As L's menu was a dish smaller than mine, we both shared the rock shrimp and exotic flower tempura with sweet ponzu; a sauce made from soy and lemon. Served in a Japanese bamboo steamer, the green, orange and purple exotic flowers exploded with colour, and when paired with the sauce, flavour. Rock shrimp tempura is my favourite thing on the menu at Nobu, and I didn't think anything could ever come close to matching its magnificence, but this did, the zesty sauce wonderfully counterbalancing the fatty tempura. Our wine match, 2008 Gatekeeper Chardonnay from the Barossa Valley in Australia (£8.50/glass) was the most disappointing of the night. The wine was rich and buttery, while I was hoping for something fresh and zippy to cut through the fat.

Both the fish dishes impressed. I was envious of L's caramelised black cod and sweet miso sauce, L'Etranger's signature dish, but in the end it was my roast Chilean seabass that shone. While the cod was slightly dry, my seabass was expertly cooked and fell off the fork. Tender and slightly sweet, the flavours were elegant and delicate rather than punchy. It was matched with an exciting, grassy wine from Nantes producer Eric Chevalier made from the region's native grape Fie Gris (£40/bottle), whose searing acidity cut through the oily fish, giving it freshness and lift.

On to the main event, which for me was pampered and preened Grade 9 Wagyu beef fillet with black truffle and sauteed wild mushrooms paired with Austrian producer Anita Und Hans Nittnaus Kurzberg Pinot Noir 2005 (£9.50/glass). I asked for it medium rare, and it came deliciously pink. Soft and tender, the meat was almost silky, and packed with juicy flavour, which harmonized with the savoury, leathery Pinot Noir, that took a back seat to the beef, enhancing rather than overpowering its flavour. When combined with the rich foie gras and heady truffle it made for a soft, opulent mouthful of flavour-rich food. I closed my eyes in pure delight to catch every flavour in my mouth. But at £55 a la carte, it should be damn good.

Pudding was an equally exciting affair. After a tofu ice cream palate cleanser and a glass a ice-cold saké, L's caramel tart with macadamia nuts matched with Ramos Pinto 10-year-old Tawny Port stole the limelight from my more modest pear tartin and sesame ice cream, which matched well with a waxy, unctuous Château Septy Monbazillac 2005 (£9/glass).

L'Etranger clearly knows what it's doing. The food is accomplished and stylishly presented, and the service from the predominantly French staff is attentive without being overbearing. The a la carte will give your credit card a workout, but the 3 course set lunch is amazingly good value at £19.50. Marrying French and Japanese food may sound like a strange exercise, and you have to taste it to believe it, but Tauvron's dishes respect the classic tradition, bringing with them an exciting modern twist.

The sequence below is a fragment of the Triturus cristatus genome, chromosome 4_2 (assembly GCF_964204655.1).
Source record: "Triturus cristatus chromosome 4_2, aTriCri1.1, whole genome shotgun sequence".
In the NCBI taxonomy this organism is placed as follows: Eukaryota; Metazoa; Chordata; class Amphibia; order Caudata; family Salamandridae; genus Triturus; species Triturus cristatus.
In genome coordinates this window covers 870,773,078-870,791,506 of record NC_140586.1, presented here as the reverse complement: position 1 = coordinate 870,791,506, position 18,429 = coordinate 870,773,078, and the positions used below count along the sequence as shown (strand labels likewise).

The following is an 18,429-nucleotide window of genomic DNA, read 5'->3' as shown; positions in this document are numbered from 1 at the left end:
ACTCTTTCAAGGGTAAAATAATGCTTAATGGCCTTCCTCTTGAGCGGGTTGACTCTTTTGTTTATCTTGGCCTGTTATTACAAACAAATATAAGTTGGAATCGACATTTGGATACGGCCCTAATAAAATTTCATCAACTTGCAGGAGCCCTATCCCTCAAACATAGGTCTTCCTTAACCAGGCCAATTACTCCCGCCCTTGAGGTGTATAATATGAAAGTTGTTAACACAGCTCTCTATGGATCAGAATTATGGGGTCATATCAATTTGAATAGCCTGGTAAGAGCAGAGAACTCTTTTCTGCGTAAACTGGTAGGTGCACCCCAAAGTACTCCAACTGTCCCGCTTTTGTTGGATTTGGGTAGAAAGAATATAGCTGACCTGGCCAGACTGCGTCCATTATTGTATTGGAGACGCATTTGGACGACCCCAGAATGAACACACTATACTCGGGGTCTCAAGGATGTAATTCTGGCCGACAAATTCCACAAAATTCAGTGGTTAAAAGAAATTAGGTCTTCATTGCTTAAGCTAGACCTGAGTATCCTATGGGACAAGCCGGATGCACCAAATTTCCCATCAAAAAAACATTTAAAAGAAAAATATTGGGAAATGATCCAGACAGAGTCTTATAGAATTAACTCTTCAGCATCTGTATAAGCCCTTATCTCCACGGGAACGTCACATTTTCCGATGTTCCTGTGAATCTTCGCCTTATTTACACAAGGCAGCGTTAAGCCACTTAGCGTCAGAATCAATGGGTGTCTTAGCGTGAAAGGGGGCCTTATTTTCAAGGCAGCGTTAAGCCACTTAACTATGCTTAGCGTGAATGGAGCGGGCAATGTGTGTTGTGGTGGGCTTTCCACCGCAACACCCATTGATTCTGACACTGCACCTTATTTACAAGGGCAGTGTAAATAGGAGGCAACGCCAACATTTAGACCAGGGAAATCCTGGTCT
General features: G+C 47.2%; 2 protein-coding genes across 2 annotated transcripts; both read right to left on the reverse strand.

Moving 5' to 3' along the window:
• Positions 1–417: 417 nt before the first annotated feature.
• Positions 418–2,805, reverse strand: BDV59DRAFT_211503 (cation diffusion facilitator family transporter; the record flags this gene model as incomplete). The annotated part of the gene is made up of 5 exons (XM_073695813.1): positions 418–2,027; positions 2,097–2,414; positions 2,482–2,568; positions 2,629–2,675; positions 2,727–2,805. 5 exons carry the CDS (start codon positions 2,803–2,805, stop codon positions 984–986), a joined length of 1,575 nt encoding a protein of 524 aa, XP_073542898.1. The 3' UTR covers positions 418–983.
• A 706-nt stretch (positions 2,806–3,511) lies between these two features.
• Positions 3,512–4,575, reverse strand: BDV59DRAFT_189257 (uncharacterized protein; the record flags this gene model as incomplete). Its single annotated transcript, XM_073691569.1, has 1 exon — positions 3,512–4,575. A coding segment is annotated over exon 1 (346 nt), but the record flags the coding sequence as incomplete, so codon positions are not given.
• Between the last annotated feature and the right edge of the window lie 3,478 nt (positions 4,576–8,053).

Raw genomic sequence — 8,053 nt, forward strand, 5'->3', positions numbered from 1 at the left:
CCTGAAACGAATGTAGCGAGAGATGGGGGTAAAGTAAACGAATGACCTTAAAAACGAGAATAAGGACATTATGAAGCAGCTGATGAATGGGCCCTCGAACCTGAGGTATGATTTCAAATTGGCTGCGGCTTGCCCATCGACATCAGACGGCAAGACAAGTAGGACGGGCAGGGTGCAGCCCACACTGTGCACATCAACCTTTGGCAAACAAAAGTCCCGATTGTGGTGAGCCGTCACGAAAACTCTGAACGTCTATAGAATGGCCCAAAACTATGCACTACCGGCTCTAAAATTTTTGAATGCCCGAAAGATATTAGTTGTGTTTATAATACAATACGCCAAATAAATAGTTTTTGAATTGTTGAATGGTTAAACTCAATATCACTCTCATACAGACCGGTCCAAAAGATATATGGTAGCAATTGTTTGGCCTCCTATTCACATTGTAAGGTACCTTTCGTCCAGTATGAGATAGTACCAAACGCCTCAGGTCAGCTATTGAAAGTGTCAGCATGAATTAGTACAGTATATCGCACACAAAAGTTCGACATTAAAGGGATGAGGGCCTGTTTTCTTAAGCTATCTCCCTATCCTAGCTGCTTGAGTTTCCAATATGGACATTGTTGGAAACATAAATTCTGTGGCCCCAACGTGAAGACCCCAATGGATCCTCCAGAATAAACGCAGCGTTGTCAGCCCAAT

Monday, 10 May 2010

Tatler Restaurant Awards 2010

My week started in a very civilized manner with the Tatler Restaurant Awards at The Langham hotel in Portland Place. The event has become a staple in my calendar – it's always fun to see the restaurant glitterati out of their chef whites.

The monochrome lobby of The Langham is incredibly grand, and exudes the sweet smell of success. My friend and I shimmied into the ballroom and relieved the waiter of two glasses of Laurent-Perrier Rosé, served in pretty floral goblets.

The room was relatively empty, but soon filled into the customary chattering throng. Sam and Eddie Hart, decked out in boyish blazers, nattered to our left, while angel-faced Chez Bruce sommelier Terry Threlfall worked the room.

A hush fell upon the crowd as Tatler's restaurant editor Jeremy Wayne stepped up to the mic to announce the winners. Floppy haired, bespectacled and immaculately turned out, Wayne could have played Colin Firth's character in A Single Man. His restaurant and hotel review website runs with the tag line 'eat and sleep with me'.

The awards ceremony was wonderfully quick – almost too quick for me to jot the winners down. Nicolas Clerc of Le Pont de la Tour saw off competition from Neleen Strauss of High Timber and Ivo Stoysnov of L'Atelier de Joel Robuchon to be crowned Best Sommelier, while Marcus Wareing at the Berkeley beat Roka and Terroirs to the Best Kitchen award, with Wayne boldy proclaiming that he hadn't had a better meal in the UK in the last 12 months than chez Marcus.